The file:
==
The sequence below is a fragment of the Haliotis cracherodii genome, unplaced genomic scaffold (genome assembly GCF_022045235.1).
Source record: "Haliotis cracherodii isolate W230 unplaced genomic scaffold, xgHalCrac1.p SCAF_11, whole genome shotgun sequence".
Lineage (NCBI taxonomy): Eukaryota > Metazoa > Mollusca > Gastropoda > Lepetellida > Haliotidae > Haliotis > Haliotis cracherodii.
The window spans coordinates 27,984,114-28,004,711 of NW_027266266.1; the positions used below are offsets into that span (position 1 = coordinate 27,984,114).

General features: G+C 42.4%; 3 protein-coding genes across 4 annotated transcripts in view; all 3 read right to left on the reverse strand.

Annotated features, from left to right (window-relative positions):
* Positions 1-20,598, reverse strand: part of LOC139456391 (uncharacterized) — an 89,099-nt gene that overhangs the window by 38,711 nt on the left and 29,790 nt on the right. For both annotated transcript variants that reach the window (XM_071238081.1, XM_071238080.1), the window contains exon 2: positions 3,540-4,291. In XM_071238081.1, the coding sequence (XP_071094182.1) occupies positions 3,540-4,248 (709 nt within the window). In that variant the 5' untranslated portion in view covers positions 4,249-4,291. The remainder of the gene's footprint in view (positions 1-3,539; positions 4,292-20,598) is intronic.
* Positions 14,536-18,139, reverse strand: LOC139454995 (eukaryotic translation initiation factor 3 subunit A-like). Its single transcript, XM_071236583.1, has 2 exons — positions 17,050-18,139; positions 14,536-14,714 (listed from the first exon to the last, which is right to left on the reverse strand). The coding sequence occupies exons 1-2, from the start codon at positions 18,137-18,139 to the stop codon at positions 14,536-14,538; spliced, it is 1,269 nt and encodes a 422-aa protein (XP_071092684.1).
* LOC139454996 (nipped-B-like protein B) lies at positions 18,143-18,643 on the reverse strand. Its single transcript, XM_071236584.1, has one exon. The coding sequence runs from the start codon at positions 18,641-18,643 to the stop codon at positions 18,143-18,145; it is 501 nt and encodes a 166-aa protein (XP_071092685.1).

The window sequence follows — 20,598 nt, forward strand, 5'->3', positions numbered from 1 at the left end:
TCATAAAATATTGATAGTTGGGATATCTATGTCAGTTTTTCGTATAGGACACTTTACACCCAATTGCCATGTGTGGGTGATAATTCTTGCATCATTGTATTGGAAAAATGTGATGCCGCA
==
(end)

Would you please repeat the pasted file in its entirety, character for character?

The sequence below is a fragment of the Haliotis cracherodii genome, unplaced genomic scaffold (genome assembly GCF_022045235.1).
Source record: "Haliotis cracherodii isolate W230 unplaced genomic scaffold, xgHalCrac1.p SCAF_11, whole genome shotgun sequence".
Lineage (NCBI taxonomy): Eukaryota > Metazoa > Mollusca > Gastropoda > Lepetellida > Haliotidae > Haliotis > Haliotis cracherodii.
The window spans coordinates 27,984,114-28,004,711 of NW_027266266.1; the positions used below are offsets into that span (position 1 = coordinate 27,984,114).

General features: G+C 42.4%; 3 protein-coding genes across 4 annotated transcripts in view; all 3 read right to left on the reverse strand.

Annotated features, from left to right (window-relative positions):
* Positions 1-20,598, reverse strand: part of LOC139456391 (uncharacterized) — an 89,099-nt gene that overhangs the window by 38,711 nt on the left and 29,790 nt on the right. For both annotated transcript variants that reach the window (XM_071238081.1, XM_071238080.1), the window contains exon 2: positions 3,540-4,291. In XM_071238081.1, the coding sequence (XP_071094182.1) occupies positions 3,540-4,248 (709 nt within the window). In that variant the 5' untranslated portion in view covers positions 4,249-4,291. The remainder of the gene's footprint in view (positions 1-3,539; positions 4,292-20,598) is intronic.
* Positions 14,536-18,139, reverse strand: LOC139454995 (eukaryotic translation initiation factor 3 subunit A-like). Its single transcript, XM_071236583.1, has 2 exons — positions 17,050-18,139; positions 14,536-14,714 (listed from the first exon to the last, which is right to left on the reverse strand). The coding sequence occupies exons 1-2, from the start codon at positions 18,137-18,139 to the stop codon at positions 14,536-14,538; spliced, it is 1,269 nt and encodes a 422-aa protein (XP_071092684.1).
* LOC139454996 (nipped-B-like protein B) lies at positions 18,143-18,643 on the reverse strand. Its single transcript, XM_071236584.1, has one exon. The coding sequence runs from the start codon at positions 18,641-18,643 to the stop codon at positions 18,143-18,145; it is 501 nt and encodes a 166-aa protein (XP_071092685.1).

The window sequence follows — 20,598 nt, forward strand, 5'->3', positions numbered from 1 at the left end:
TCATAAAATATTGATAGTTGGGATATCTATGTCAGTTTTTCGTATAGGACACTTTACACCCAATTGCCATGTGTGGGTGATAATTCTTGCATCATTGTATTGGAAAAATGTGATGCCGCA